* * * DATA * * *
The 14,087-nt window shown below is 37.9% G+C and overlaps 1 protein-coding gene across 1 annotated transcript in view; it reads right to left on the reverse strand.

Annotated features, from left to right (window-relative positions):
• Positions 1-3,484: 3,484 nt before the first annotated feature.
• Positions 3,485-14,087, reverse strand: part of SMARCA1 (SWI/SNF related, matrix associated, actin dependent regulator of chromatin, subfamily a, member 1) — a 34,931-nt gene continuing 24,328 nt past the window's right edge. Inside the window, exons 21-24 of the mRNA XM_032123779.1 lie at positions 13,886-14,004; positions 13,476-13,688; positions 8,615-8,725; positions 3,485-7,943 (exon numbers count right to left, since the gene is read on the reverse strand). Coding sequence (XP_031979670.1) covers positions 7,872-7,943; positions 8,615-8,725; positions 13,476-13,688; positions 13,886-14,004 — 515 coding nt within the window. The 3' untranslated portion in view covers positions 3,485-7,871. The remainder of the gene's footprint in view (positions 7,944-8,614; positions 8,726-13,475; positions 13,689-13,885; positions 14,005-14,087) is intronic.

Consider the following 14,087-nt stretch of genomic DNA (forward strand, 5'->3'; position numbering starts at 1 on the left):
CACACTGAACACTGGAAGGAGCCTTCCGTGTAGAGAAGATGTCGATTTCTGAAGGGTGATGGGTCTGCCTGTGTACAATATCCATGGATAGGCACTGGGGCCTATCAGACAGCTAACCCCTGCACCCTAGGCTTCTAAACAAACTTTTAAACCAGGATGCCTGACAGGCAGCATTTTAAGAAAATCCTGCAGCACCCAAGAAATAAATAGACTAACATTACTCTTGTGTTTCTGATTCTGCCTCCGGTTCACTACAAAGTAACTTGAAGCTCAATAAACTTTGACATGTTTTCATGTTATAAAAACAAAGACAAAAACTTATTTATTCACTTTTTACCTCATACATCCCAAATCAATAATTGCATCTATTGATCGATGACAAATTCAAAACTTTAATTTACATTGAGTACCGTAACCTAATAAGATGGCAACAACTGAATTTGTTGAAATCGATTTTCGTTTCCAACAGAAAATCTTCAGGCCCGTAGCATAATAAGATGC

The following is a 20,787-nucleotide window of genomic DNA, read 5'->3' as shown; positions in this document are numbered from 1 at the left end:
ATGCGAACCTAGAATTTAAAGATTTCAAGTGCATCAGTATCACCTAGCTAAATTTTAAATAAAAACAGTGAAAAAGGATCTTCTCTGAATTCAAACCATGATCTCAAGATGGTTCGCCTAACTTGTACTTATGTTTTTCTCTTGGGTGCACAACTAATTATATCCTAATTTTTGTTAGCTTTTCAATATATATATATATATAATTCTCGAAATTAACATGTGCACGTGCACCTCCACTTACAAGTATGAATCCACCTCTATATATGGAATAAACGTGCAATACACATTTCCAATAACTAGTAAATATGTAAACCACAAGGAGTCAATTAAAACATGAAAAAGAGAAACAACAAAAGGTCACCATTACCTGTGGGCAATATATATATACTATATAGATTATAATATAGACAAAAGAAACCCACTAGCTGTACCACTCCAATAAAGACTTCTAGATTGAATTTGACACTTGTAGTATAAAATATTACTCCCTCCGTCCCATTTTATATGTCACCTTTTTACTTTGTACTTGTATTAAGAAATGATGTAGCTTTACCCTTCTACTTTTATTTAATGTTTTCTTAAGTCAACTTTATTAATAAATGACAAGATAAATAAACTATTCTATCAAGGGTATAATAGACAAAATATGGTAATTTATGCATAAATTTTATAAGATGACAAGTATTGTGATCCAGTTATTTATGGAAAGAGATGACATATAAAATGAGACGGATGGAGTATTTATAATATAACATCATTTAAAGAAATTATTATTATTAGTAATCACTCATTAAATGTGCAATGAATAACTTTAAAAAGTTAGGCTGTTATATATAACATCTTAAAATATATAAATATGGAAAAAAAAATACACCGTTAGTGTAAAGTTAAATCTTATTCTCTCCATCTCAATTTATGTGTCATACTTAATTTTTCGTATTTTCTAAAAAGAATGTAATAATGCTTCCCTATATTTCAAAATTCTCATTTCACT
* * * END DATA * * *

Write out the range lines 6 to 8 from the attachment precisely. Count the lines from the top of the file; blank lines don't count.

CACACTGAACACTGGAAGGAGCCTTCCGTGTAGAGAAGATGTCGATTTCTGAAGGGTGATGGGTCTGCCTGTGTACAATATCCATGGATAGGCACTGGGGCCTATCAGACAGCTAACCCCTGCACCCTAGGCTTCTAAACAAACTTTTAAACCAGGATGCCTGACAGGCAGCATTTTAAGAAAATCCTGCAGCACCCAAGAAATAAATAGACTAACATTACTCTTGTGTTTCTGATTCTGCCTCCGGTTCACTACAAAGTAACTTGAAGCTCAATAAACTTTGACATGTTTTCATGTTATAAAAACAAAGACAAAAACTTATTTATTCACTTTTTACCTCATACATCCCAAATCAATAATTGCATCTATTGATCGATGACAAATTCAAAACTTTAATTTACATTGAGTACCGTAACCTAATAAGATGGCAACAACTGAATTTGTTGAAATCGATTTTCGTTTCCAACAGAAAATCTTCAGGCCCGTAGCATAATAAGATGC

The following is a 20,787-nucleotide window of genomic DNA, read 5'->3' as shown; positions in this document are numbered from 1 at the left end:
ATGCGAACCTAGAATTTAAAGATTTCAAGTGCATCAGTATCACCTAGCTAAATTTTAAATAAAAACAGTGAAAAAGGATCTTCTCTGAATTCAAACCATGATCTCAAGATGGTTCGCCTAACTTGTACTTATGTTTTTCTCTTGGGTGCACAACTAATTATATCCTAATTTTTGTTAGCTTTTCAATATATATATATATATAATTCTCGAAATTAACATGTGCACGTGCACCTCCACTTACAAGTATGAATCCACCTCTATATATGGAATAAACGTGCAATACACATTTCCAATAACTAGTAAATATGTAAACCACAAGGAGTCAATTAAAACATGAAAAAGAGAAACAACAAAAGGTCACCATTACCTGTGGGCAATATATATATACTATATAGATTATAATATAGACAAAAGAAACCCACTAGCTGTACCACTCCAATAAAGACTTCTAGATTGAATTTGACACTTGTAGTATAAAATATTACTCCCTCCGTCCCATTTTATATGTCACCTTTTTACTTTGTACTTGTATTAAGAAATGATGTAGCTTTACCCTTCTACTTTTATTTAATGTTTTCTTAAGTCAACTTTATTAATAAATGACAAGATAAATAAACTATTCTATCAAGGGTATAATAGACAAAATATGGTAATTTATGCATAAATTTTATAAGATGACAAGTATTGTGATCCAGTTATTTATGGAAAGAGATGACATATAAAATGAGACGGATGGAGTATTTATAATATAACATCATTTAAAGAAATTATTATTATTAGTAATCACTCATTAAATGTGCAATGAATAACTTTAAAAAGTTAGGCTGTTATATATAACATCTTAAAATATATAAATATGGAAAAAAAAATACACCGTTAGTGTAAAGTTAAATCTTATTCTCTCCATCTCAATTTATGTGTCATACTTAATTTTTCGTATTTTCTAAAAAGAATGTAATAATGCTTCCCTATATTTCAAAATTCTCATTTCACT